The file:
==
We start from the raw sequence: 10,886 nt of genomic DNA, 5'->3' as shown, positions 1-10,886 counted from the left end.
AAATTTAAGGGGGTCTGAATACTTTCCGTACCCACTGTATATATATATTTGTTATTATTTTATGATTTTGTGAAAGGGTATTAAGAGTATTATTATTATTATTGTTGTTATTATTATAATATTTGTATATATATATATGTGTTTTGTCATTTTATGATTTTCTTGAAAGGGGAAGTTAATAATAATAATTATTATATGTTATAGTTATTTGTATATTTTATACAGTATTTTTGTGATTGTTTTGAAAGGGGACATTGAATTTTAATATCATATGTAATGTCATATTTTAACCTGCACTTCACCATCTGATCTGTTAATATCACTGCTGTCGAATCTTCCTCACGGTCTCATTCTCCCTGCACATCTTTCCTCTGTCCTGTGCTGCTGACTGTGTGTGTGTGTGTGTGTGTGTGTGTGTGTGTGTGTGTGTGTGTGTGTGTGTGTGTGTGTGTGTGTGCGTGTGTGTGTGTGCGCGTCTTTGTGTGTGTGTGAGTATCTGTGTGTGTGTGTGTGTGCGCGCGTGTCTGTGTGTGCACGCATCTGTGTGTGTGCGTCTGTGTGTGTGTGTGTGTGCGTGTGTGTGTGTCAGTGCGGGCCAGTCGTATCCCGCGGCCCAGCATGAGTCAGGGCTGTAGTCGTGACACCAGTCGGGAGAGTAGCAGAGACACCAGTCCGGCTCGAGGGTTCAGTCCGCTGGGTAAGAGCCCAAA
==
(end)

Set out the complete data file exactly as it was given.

We start from the raw sequence: 10,886 nt of genomic DNA, 5'->3' as shown, positions 1-10,886 counted from the left end.
AAATTTAAGGGGGTCTGAATACTTTCCGTACCCACTGTATATATATATTTGTTATTATTTTATGATTTTGTGAAAGGGTATTAAGAGTATTATTATTATTATTGTTGTTATTATTATAATATTTGTATATATATATATGTGTTTTGTCATTTTATGATTTTCTTGAAAGGGGAAGTTAATAATAATAATTATTATATGTTATAGTTATTTGTATATTTTATACAGTATTTTTGTGATTGTTTTGAAAGGGGACATTGAATTTTAATATCATATGTAATGTCATATTTTAACCTGCACTTCACCATCTGATCTGTTAATATCACTGCTGTCGAATCTTCCTCACGGTCTCATTCTCCCTGCACATCTTTCCTCTGTCCTGTGCTGCTGACTGTGTGTGTGTGTGTGTGTGTGTGTGTGTGTGTGTGTGTGTGTGTGTGTGTGTGTGTGTGTGTGTGTGCGTGTGTGTGTGTGCGCGTCTTTGTGTGTGTGTGAGTATCTGTGTGTGTGTGTGTGTGCGCGCGTGTCTGTGTGTGCACGCATCTGTGTGTGTGCGTCTGTGTGTGTGTGTGTGTGCGTGTGTGTGTGTCAGTGCGGGCCAGTCGTATCCCGCGGCCCAGCATGAGTCAGGGCTGTAGTCGTGACACCAGTCGGGAGAGTAGCAGAGACACCAGTCCGGCTCGAGGGTTCAGTCCGCTGGGTAAGAGCCCAAA